BLOG: Confessions of a Stationery Addict

I am a compulsive stationery shopper. I have been all my life.

When I was in junior school, it was stickers; in high school I moved onto notebooks. By university, I was continually buying letter writing sets.

Now? Post-it notes.

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In my defence, all of these have had some practical value. I wrote a lot of stories in high school, so notebooks were used when they were bought. At university, my friends had moved far apart, and we delighted in sending handwritten letters over emails. The stickers did not have any practical use, but I was 9, so I feel that is not just excusable, but only right and proper.

The post-it notes, however? So far they only have potential.

I don’t use post-its often. In my current role, I mostly use scrap paper for my notes, destined for the recycling bin. However, whilst doing my MA I bought a single pack of page marker post-its, shaped like cat paws, and I used them for everything. Any page of a book which might be even remotely useful – post-it; keeping track of where my to-do list was in my notebook – post-it; showing where I had made amendments, or had queries in proofs I was checking – post-it, post-it, and another post-it for good luck.

It became clear to me that post-it notes were the way forward should I get a job in publishing, so I began to buy cute sets, and keep them safe for when I was ready to start my new job. Except… I haven’t started it yet. Or even been hired.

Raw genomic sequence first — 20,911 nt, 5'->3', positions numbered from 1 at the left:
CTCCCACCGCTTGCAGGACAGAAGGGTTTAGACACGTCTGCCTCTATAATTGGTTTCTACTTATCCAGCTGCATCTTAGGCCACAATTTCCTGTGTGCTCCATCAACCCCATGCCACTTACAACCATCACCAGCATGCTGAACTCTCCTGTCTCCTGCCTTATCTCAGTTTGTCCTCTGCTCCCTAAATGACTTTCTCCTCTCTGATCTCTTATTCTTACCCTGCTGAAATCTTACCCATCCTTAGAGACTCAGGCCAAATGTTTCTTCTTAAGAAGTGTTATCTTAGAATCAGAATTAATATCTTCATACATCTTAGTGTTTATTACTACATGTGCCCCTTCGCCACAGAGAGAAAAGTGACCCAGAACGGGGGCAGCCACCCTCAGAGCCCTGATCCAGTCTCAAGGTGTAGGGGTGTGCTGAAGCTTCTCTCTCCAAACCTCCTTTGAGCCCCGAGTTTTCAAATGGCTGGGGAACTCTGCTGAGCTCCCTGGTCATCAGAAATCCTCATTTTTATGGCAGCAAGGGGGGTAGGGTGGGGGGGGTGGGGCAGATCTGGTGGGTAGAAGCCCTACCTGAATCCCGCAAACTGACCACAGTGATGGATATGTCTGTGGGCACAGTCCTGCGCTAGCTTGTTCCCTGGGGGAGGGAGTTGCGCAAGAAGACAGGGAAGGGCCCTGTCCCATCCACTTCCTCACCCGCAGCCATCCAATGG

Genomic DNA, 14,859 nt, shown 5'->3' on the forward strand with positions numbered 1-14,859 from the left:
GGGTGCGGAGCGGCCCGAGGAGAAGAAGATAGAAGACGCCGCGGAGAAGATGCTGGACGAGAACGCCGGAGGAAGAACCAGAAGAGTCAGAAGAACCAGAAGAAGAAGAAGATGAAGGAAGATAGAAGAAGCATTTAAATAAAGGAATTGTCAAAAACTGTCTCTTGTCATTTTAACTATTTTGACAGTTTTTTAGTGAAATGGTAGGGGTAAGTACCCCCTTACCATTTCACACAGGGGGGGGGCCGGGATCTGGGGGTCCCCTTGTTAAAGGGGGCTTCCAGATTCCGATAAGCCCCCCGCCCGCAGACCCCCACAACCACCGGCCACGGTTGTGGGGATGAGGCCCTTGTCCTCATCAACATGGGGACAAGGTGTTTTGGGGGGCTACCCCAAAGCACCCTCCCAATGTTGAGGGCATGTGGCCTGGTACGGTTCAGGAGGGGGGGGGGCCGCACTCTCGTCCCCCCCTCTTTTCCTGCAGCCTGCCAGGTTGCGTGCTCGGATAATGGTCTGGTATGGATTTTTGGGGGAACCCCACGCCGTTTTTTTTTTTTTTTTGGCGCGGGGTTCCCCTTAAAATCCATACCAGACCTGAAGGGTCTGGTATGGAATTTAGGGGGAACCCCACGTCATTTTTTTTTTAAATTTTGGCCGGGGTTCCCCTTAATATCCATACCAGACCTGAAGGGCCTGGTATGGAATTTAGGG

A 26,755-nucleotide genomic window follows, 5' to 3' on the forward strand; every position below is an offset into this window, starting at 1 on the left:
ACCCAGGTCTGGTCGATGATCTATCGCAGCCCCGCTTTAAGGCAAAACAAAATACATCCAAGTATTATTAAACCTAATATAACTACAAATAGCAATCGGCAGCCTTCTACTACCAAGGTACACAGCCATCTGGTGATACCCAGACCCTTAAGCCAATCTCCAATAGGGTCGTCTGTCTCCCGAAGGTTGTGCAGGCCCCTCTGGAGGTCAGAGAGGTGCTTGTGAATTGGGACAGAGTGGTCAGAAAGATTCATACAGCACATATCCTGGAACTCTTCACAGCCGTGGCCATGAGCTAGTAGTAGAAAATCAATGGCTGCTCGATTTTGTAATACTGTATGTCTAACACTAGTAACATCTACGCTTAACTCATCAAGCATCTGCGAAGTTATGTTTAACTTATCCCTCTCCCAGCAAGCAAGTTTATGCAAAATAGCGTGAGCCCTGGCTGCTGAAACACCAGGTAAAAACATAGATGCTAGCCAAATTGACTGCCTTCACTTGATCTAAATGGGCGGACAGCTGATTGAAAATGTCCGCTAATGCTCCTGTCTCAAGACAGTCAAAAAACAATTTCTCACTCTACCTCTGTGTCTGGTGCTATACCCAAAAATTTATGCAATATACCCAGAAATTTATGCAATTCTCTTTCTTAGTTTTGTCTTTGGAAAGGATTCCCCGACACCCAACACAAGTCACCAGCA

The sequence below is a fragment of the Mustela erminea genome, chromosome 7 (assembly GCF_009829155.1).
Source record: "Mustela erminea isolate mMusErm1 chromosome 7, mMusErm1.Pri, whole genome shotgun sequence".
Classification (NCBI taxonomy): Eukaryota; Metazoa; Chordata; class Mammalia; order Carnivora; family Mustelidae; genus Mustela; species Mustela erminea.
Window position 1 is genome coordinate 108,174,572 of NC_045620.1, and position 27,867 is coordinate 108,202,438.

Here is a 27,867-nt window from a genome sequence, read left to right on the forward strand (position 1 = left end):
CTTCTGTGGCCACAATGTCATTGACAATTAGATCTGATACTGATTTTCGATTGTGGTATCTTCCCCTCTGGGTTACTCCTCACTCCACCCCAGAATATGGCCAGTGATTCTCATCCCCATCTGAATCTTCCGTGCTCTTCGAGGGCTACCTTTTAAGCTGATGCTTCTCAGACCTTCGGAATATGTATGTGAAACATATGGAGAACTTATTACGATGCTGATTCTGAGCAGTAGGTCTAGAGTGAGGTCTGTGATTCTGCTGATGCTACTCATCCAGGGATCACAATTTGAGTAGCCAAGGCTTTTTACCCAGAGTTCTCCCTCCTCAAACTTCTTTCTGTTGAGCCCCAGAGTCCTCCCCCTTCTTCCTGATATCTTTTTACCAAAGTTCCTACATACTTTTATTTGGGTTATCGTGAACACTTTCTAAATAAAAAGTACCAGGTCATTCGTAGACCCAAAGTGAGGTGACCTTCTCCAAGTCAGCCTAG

So they are sitting, still packaged up, waiting for me to find my publishing role and deploy them appropriately. The way I used to save particularly nice notebooks for the ‘right’ story idea, these post-its are being saved until I can use them somewhere they will be properly appreciated, will actually be used.

People are also starting to gift me lovely things too, like this set of affirmative pencils from my mother-in-law:

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Everything is being saved, hoarded preciously. For the right moment.

And perhaps it is working as an incentive to keep applying for jobs, to keep trucking to get to where I want to be. If I get my job, then I can use them. All of them.

I had better get it soon, or we’ll be sleeping on post-it note sets. Because Not Using doesn’t mean Not Buying.

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